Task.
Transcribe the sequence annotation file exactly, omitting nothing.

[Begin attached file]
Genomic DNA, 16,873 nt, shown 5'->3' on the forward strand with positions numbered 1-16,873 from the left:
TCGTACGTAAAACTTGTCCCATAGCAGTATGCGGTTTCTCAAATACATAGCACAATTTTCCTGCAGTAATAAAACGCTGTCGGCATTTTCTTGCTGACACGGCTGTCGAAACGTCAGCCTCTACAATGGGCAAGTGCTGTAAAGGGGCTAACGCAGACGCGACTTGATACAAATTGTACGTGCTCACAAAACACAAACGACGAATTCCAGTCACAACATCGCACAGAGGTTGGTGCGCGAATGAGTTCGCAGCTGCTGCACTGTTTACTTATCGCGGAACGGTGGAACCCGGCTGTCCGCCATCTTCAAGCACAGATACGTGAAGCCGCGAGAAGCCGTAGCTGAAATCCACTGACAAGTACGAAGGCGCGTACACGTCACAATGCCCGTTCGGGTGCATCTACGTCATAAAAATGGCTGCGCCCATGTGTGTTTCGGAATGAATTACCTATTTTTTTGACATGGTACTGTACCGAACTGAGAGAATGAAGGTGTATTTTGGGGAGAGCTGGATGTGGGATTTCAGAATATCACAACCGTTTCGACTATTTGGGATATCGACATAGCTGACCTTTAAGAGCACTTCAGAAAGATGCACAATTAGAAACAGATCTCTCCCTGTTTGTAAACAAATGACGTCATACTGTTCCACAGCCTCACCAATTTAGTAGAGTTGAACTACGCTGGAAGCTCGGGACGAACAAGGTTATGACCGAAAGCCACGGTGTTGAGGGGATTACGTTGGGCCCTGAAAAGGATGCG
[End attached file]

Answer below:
Genomic DNA, 16,873 nt, shown 5'->3' on the forward strand with positions numbered 1-16,873 from the left:
TCGTACGTAAAACTTGTCCCATAGCAGTATGCGGTTTCTCAAATACATAGCACAATTTTCCTGCAGTAATAAAACGCTGTCGGCATTTTCTTGCTGACACGGCTGTCGAAACGTCAGCCTCTACAATGGGCAAGTGCTGTAAAGGGGCTAACGCAGACGCGACTTGATACAAATTGTACGTGCTCACAAAACACAAACGACGAATTCCAGTCACAACATCGCACAGAGGTTGGTGCGCGAATGAGTTCGCAGCTGCTGCACTGTTTACTTATCGCGGAACGGTGGAACCCGGCTGTCCGCCATCTTCAAGCACAGATACGTGAAGCCGCGAGAAGCCGTAGCTGAAATCCACTGACAAGTACGAAGGCGCGTACACGTCACAATGCCCGTTCGGGTGCATCTACGTCATAAAAATGGCTGCGCCCATGTGTGTTTCGGAATGAATTACCTATTTTTTTGACATGGTACTGTACCGAACTGAGAGAATGAAGGTGTATTTTGGGGAGAGCTGGATGTGGGATTTCAGAATATCACAACCGTTTCGACTATTTGGGATATCGACATAGCTGACCTTTAAGAGCACTTCAGAAAGATGCACAATTAGAAACAGATCTCTCCCTGTTTGTAAACAAATGACGTCATACTGTTCCACAGCCTCACCAATTTAGTAGAGTTGAACTACGCTGGAAGCTCGGGACGAACAAGGTTATGACCGAAAGCCACGGTGTTGAGGGGATTACGTTGGGCCCTGAAAAGGATGCG